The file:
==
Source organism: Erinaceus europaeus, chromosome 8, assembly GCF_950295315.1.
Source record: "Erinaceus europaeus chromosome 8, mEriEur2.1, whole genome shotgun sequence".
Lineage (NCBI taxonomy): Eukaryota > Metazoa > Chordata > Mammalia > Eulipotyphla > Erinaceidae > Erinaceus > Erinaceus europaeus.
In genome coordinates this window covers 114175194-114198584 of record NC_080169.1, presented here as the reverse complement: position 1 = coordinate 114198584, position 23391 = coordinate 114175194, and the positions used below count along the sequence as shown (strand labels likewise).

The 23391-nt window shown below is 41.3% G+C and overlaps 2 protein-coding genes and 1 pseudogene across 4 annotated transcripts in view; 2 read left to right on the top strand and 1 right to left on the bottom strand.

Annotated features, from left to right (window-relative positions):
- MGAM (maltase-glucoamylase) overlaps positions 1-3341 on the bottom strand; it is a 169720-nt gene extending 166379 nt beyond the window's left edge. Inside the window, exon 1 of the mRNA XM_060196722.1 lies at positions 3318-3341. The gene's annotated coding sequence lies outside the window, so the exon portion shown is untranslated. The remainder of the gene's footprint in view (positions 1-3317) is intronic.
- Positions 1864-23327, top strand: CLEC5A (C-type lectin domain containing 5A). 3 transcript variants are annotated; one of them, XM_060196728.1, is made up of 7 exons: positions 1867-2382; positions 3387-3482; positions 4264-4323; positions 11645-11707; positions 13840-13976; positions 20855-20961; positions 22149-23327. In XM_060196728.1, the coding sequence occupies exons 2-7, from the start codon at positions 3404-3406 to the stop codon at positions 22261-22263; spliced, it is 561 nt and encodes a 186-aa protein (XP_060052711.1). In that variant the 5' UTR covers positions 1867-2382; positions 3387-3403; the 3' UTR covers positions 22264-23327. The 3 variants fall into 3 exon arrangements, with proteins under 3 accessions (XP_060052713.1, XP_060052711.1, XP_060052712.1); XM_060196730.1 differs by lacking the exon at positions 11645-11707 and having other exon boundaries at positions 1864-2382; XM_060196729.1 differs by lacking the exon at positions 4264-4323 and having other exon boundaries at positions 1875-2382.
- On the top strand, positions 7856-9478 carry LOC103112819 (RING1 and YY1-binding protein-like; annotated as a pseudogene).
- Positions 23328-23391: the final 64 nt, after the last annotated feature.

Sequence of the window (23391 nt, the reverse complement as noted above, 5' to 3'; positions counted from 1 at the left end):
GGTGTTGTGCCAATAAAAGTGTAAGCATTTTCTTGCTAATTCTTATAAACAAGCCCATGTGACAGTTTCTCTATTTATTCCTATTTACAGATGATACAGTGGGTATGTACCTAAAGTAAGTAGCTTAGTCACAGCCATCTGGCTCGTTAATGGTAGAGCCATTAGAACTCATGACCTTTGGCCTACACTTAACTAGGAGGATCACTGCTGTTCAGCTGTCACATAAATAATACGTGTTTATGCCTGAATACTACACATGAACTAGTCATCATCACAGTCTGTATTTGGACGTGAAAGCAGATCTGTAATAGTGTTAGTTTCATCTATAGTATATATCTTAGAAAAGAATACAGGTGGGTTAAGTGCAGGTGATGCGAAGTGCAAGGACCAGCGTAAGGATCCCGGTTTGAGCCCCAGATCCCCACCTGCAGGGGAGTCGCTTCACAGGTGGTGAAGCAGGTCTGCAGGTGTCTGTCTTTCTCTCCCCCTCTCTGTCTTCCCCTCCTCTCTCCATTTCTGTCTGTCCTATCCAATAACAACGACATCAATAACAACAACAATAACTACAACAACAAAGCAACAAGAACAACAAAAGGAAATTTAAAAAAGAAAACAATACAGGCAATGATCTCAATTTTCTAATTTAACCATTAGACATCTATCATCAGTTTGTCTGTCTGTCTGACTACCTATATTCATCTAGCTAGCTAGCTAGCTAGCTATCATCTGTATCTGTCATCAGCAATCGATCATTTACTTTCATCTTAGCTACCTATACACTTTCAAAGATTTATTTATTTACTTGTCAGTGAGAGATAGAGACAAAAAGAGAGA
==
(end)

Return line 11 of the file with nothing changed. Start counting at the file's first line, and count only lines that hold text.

Sequence of the window (23391 nt, the reverse complement as noted above, 5' to 3'; positions counted from 1 at the left end):